In 2016, the question about defunct bands reuniting for a show, tour, or new music is less a matter of “if” than “when.” Sure, high profile reunions have been going on for decades, but apart from a few notable holdouts like The Smiths or Hüsker Dü, nearly every finished band with a potential audience finds a way to put aside their differences for another paycheck. Hatchets get buried, coffee shops go under, or restlessness sets in, and bands decide to give it another go.
Given that the paradigm shift over the past decade has all but eliminated record sales as a source of income for recording artists, it’s hard to disparage bands for reuniting and touring to help their livelihood. As streaming makes it easier than ever for fans to discover artists from any era, why shouldn’t those bands be able to capitalize on having an increased audience and earning some profits, however meager they may be, for a renewed interest in their work?
Then again, the frequency of the reunions have been a little ridiculous. It’s easy to get swept up in the nostalgia about seeing great bands from the past, but sometimes that takes away from making new memories with talented young acts of today. Regardless, the fact remains that reunions are everywhere, and if you’re going to a festival or attending a major tour this summer, odds are you’re going to catch at lease one of them. They’re unavoidable.
Because of this, we decided to start keeping tabs on all the reunions taking place this year, measuring how they stack up to one another, from the potentially legendary to the definitively embarrassing. Similar to our festival power rankings, though, there’s plenty of criteria to consider:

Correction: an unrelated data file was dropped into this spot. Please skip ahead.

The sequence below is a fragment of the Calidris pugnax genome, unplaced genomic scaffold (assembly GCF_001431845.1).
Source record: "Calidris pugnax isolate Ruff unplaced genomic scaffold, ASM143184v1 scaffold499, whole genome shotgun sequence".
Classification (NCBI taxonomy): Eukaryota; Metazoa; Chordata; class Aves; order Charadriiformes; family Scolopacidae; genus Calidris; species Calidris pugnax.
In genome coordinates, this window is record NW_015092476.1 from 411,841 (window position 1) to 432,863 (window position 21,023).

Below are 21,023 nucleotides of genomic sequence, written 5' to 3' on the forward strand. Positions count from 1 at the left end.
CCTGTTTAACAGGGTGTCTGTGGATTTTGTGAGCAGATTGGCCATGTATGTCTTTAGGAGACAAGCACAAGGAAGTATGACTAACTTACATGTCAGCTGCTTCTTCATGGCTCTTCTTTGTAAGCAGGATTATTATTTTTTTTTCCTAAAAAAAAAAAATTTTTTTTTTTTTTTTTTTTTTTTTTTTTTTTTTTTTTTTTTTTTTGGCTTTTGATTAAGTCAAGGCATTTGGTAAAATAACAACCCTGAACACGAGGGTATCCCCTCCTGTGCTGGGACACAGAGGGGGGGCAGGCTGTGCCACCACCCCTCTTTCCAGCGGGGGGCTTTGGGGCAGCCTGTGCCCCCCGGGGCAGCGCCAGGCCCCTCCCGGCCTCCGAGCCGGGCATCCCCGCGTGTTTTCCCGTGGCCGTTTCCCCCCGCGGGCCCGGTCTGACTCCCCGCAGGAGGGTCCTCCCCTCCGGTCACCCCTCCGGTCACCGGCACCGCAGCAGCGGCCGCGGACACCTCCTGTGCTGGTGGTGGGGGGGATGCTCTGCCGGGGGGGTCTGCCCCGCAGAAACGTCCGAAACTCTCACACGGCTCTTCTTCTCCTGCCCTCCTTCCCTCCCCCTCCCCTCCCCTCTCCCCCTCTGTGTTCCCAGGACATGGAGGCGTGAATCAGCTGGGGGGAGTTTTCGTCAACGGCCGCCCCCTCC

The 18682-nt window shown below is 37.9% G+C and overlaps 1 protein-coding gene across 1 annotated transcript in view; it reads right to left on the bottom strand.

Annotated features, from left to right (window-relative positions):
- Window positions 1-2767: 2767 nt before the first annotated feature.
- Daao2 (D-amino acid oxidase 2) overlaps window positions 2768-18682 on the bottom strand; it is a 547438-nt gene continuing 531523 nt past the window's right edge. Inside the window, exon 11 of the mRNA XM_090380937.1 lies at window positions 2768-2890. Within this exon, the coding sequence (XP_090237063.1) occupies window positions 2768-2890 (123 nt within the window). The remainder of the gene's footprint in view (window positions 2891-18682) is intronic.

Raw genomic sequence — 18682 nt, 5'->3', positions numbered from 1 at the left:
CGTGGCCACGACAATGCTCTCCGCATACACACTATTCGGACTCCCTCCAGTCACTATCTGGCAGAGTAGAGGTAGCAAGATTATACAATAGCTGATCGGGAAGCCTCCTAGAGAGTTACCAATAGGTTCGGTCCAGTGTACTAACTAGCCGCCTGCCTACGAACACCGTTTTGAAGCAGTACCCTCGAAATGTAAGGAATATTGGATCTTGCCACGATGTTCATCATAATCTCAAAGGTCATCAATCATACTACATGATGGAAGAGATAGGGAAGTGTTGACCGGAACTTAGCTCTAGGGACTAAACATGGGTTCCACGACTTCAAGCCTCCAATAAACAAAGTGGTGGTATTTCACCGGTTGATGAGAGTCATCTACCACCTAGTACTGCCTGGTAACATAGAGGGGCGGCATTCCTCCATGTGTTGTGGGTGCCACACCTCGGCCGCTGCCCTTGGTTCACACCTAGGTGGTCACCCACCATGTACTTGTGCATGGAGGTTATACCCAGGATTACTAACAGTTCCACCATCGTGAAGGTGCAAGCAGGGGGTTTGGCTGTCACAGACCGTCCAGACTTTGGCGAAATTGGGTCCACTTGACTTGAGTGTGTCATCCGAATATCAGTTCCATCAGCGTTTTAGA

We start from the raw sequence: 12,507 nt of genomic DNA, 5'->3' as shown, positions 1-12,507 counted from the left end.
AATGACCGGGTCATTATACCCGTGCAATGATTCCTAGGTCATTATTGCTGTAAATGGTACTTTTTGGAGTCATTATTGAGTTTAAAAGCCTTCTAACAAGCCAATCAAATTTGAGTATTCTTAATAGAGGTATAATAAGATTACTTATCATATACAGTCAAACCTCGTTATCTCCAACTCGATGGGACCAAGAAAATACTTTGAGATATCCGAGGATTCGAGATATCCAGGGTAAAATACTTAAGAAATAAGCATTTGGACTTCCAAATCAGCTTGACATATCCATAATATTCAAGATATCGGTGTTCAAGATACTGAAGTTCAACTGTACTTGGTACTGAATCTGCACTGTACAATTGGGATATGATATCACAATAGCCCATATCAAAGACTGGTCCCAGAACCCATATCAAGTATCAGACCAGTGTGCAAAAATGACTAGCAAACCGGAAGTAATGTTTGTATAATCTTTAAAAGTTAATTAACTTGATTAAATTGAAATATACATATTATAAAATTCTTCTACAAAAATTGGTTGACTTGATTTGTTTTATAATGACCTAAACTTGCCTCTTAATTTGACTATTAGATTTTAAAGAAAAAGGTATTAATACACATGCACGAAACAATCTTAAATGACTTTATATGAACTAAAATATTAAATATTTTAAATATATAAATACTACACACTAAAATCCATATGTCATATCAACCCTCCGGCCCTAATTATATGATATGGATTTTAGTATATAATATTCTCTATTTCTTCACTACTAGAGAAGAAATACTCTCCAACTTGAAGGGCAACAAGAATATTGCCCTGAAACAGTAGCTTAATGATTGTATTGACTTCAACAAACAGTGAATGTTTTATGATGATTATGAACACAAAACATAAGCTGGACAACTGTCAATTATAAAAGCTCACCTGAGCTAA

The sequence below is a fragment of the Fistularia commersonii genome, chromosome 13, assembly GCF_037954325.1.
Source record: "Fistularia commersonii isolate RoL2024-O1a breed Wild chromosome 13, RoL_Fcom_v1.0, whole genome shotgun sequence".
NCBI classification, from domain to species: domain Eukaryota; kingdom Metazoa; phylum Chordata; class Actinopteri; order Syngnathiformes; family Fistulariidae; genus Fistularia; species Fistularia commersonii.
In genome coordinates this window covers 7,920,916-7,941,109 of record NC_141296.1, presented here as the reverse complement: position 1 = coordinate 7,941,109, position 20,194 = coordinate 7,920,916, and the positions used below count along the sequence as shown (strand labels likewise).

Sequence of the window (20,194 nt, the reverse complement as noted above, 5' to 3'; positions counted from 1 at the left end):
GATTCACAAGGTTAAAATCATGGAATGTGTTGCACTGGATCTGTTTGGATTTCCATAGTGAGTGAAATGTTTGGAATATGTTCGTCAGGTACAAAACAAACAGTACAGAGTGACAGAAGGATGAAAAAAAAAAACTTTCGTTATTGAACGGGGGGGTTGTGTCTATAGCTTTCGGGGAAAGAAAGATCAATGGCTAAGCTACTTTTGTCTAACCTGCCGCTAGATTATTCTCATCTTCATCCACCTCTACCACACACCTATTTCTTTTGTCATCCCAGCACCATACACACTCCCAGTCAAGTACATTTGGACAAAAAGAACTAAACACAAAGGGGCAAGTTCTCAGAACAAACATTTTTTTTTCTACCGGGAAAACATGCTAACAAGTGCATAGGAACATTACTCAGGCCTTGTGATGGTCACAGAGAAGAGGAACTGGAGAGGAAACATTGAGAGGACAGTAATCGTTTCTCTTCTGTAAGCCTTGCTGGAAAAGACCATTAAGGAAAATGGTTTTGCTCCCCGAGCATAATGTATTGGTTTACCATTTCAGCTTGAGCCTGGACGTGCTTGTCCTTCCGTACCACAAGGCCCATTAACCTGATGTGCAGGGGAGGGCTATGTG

01. There’s the amount of time that the band has been broken up, as a band playing their first show in 20 years is clearly more intriguing than one whose last show was in 2011.
02. There’s the length of the reunion, with some bands getting together for just a pair of shows opposed to bands that go on extensive world tours.
03. There’s the prospect of new music. (Although, to be fair, not every reunion should lead to new music.)
04. There’s the type of venue the bands are playing; in other words, do you have to shell out a few hundred bucks for a festival ticket or can you catch the band at a club or theater.
05. There’s the drama surrounding the initial break up. For example, bands who made a big stink about breaking up may get dinged compared to those who simply acknowledged they needed a break.
06. And finally, there’s an excitement factor, as depending on the people or music involved, some reunions are simply more compelling than others.
Based on these factors, we looked al all the major reunions you can catch this summer (some of which have already begun) and ranked them to determine which presents the most grabbing opportunity.
Editor’s Note: The original list actually forgot Ween. We’ve since locked David up for a week.
15. The Dresden Dolls